The amplifier 10 is a single integral structure formed of a stiff metal, such as 17-4 stainless steel. Of course any other material that exhibits the same or substantially the same physical characteristics can be used. The amplifier 10 is machined from a single block of steel using conventional metal forming techniques such as wire EDM, however, the amplifier 10 could be formed by any other well known conventional technique such as a metal injection molding. Wire cutting is preferred because this process can hold tolerances of about 0.001 inches or less. Dimensions and geometry including angles and radiuses are set forth with reference to FIGS. 9-14 for completeness. These dimensions and geometric parameters are exemplary in nature and those skilled in the art will appreciate that changes in material, geometry and dimensions can be made without departing from the scope of the present invention and that changes in these parameters will alter the operation and performance of the amplifier. Of particular importance to the operation and performance of the amplifier are the dimensions and geometry of the flexure arms, the displacement beam and the various connector webs that join the flexure arms and displacement beam (these elements will be described in detail hereinafter). Thus, the amplifier 10 design is largely application specific, with required dimensions being determined by the operational performance required of the amplifier. Finite element analysis is a preferred method for evaluating the amplifier 10 design and expected performance.

The amplifier 10 includes a first bracket or frame section 12 and a second bracket or frame section 14. The bracket sections 12 and 14 function as substantially non-vibrating mechanical grounds for the amplifier 10. The bracket sections 12 and 14 are substantially mirror images of each other. However, it will be appreciated by those of ordinary skill in the field that the bracket sections 12 and 14 could have any other general shape, provided that they perform the substantially non-vibrating mechanical ground function. In addition, the bracket section 12 could have a different shape than bracket section 14 and still be within the scope of the present invention. The first bracket section 12 has a first end 16 and the second bracket section 14 has a first end 18, both ends 16, 18 are joined to an elongated displacement beam or bar 20. The beam 20 has a first or driven end 22 and a second or load end 24. When a force is applied to the driven end 22, the load end 24 is displaced due to pivoting motion of the beam 20, as will be further described hereinafter. The displacement at the load end 24 is an amount proportional to the displacement at the driven end 22. The driven end 22 displacement is produced by a pair of small displacement actuators (not shown) in response to an electrical excitation signal. The beam 20 lies along a longitudinal axis A.

Each bracket section end 16, 18 is joined to opposite sides of the beam 20 by a respective flexure arm 26, 28. FIG. 2 illustrates the preferred embodiment of the flexure arm 28 design in greater detail, flexure arm 26 is substantially the same in configuration. Each flexure arm 26, 28 defines a longitudinal axis, respectively axis F1 and F2 (as shown in FIG. 1a), each of which form an included acute angle with the axis A of the beam 20. Each flexure arm 26, 28 forms an angle of 75° with the beam 20 axis A. The flexure arm 28 has a central body 28a and a pair of connector webs 32a and 32b. The central body 28a is joined to the second bracket end 18 and to the beam 20 by the pair of connector webs 32a, 32b. Similarly, the flexure arm 26 has a central body 26a that is joined to the first bracket end 16 and to the beam 20 by a pair of connector webs 30a, 30b (FIG. 1). The connector webs 30, 32 are relatively thin compared to the central bodies 26a, 28a.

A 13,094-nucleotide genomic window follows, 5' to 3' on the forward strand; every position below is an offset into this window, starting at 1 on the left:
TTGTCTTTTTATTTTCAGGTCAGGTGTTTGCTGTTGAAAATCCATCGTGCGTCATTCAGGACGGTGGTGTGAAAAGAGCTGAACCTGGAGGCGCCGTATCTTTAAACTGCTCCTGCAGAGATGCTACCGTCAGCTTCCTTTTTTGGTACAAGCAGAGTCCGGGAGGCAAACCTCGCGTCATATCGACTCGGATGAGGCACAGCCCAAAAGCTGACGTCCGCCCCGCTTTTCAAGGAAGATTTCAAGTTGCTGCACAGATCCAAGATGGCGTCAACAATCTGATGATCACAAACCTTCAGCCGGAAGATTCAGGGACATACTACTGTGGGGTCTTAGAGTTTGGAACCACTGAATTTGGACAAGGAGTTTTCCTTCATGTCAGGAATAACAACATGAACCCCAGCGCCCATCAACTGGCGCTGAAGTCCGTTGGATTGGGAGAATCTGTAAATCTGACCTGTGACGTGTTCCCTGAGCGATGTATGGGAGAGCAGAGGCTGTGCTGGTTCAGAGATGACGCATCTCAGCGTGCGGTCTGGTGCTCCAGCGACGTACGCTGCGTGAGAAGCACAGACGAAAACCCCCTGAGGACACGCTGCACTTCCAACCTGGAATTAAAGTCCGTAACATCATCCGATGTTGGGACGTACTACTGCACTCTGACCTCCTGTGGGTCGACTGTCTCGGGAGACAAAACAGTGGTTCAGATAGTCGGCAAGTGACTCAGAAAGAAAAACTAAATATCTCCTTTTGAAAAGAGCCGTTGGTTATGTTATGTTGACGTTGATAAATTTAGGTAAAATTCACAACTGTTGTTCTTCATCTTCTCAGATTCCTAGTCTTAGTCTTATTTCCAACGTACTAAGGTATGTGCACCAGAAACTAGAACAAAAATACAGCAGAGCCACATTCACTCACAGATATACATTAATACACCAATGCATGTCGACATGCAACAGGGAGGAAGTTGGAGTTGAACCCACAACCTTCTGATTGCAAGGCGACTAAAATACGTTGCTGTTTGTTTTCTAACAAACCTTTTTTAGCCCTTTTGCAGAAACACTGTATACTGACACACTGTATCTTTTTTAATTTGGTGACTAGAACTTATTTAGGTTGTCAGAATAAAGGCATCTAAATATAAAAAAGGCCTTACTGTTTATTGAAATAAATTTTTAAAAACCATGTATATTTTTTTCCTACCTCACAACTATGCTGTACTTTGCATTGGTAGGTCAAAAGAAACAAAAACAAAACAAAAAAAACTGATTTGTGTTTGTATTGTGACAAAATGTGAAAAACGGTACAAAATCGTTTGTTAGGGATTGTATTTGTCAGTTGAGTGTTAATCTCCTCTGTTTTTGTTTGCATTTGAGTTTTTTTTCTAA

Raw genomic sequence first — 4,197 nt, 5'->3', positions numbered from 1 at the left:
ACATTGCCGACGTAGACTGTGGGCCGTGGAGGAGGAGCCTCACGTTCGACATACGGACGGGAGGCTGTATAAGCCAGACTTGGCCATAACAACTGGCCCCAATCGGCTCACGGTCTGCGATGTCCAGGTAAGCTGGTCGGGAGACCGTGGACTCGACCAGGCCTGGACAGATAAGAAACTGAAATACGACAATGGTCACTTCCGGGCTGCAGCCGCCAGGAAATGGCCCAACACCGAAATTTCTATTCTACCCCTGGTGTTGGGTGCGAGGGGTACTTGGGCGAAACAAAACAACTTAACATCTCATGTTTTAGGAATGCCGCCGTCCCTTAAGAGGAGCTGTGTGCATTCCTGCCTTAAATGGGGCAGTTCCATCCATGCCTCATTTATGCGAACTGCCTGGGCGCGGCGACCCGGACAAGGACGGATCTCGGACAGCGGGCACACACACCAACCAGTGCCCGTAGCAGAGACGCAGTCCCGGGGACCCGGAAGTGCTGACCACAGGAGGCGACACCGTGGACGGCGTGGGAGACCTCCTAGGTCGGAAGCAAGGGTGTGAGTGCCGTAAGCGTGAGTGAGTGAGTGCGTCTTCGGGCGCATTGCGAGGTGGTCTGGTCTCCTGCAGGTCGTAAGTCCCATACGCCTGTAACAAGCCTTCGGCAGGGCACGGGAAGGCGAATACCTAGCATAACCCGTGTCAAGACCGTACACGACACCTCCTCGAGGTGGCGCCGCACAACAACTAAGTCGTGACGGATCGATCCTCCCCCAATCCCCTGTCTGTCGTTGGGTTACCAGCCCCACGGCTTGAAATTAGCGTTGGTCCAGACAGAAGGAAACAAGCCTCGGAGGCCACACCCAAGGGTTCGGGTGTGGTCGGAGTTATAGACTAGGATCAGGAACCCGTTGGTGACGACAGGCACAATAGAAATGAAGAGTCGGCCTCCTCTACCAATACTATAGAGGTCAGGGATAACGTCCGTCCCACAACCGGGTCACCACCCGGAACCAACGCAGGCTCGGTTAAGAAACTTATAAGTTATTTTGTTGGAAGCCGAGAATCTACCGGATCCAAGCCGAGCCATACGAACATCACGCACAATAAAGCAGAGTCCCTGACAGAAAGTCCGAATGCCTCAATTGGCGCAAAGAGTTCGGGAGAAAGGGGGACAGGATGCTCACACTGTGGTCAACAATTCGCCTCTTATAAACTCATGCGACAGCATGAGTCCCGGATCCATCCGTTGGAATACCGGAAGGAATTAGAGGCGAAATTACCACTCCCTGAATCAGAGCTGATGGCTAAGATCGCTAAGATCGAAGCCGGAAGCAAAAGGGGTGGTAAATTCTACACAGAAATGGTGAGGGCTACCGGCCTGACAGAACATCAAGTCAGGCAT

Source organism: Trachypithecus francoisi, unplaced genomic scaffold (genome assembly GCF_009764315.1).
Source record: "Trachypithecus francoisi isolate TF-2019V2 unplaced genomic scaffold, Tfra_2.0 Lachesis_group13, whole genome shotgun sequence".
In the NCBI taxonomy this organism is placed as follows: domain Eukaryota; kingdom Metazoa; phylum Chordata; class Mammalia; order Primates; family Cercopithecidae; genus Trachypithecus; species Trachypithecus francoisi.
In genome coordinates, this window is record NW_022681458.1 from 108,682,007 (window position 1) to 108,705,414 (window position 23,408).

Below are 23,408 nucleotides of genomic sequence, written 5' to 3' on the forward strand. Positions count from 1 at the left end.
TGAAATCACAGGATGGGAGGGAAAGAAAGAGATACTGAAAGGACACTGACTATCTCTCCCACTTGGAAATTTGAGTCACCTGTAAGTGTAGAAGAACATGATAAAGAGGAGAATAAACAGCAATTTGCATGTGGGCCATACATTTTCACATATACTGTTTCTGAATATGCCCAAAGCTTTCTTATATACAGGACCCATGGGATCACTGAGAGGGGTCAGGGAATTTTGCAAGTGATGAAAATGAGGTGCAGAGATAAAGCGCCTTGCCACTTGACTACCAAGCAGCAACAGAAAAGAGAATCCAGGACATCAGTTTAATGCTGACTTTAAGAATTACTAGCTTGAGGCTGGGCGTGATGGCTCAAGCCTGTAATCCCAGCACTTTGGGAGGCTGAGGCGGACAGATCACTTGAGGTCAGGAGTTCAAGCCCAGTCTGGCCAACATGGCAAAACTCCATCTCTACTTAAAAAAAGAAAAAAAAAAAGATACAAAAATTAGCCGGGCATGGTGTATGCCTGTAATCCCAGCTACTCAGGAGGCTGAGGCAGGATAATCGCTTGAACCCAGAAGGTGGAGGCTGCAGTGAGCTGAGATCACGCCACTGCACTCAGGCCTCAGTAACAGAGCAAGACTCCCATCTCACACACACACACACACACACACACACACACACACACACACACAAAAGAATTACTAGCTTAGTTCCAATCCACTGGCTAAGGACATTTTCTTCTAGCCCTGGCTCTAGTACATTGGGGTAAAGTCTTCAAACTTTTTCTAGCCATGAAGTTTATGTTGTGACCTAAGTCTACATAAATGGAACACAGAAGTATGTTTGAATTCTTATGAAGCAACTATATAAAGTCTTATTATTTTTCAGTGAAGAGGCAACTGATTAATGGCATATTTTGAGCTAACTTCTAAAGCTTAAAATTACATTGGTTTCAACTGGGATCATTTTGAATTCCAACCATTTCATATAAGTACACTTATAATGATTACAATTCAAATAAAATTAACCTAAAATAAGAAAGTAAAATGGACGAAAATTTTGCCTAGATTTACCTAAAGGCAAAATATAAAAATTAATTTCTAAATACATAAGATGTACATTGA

The connector webs 32a, 32b (and also 30a, 30b) are joined to the central body 28a (26a in the case of the second flexure arm) by curved contours 31 as noted in FIG. 2 to eliminate stress accumulation or concentration The connector webs 30a and 32b are also joined by curved contours to the bracket ends 16, 18 respectively (FIG. 1). Curved contours are also used to join the flexure arm connector webs 30b and 32a to the beam 20.

A pair of mounting pads 34, 36 are joined to the driven end 22 of the beam 20. The pads 34, 36 have respective connecting webs 38, 40 which each lie on an axis respectively M1 and M2 (as shown in FIG. 1A) each of which forms an included acute angle with the beam 20 axis A. Details of the pad 34 are shown in FIG. 3. Of course, pad 36 is substantially the same and accordingly not described in detail. The pad connectors 38, 40 are joined flush with an end wall 22a of the beam driven end 22 and form respective acute angles of 75° with the beam 20 longitudinal axis A. The connector 38 is relatively thin compared to the overall size of the pad 34 and is joined to the pad 34 by a radius contour 42 and to the beam 20 by a radius 44. The pad 34 is somewhat cup shaped to form sidewalls 46. Thus, the pad provides a recess 48 that receives one end of an actuator (as will be described hereinafter).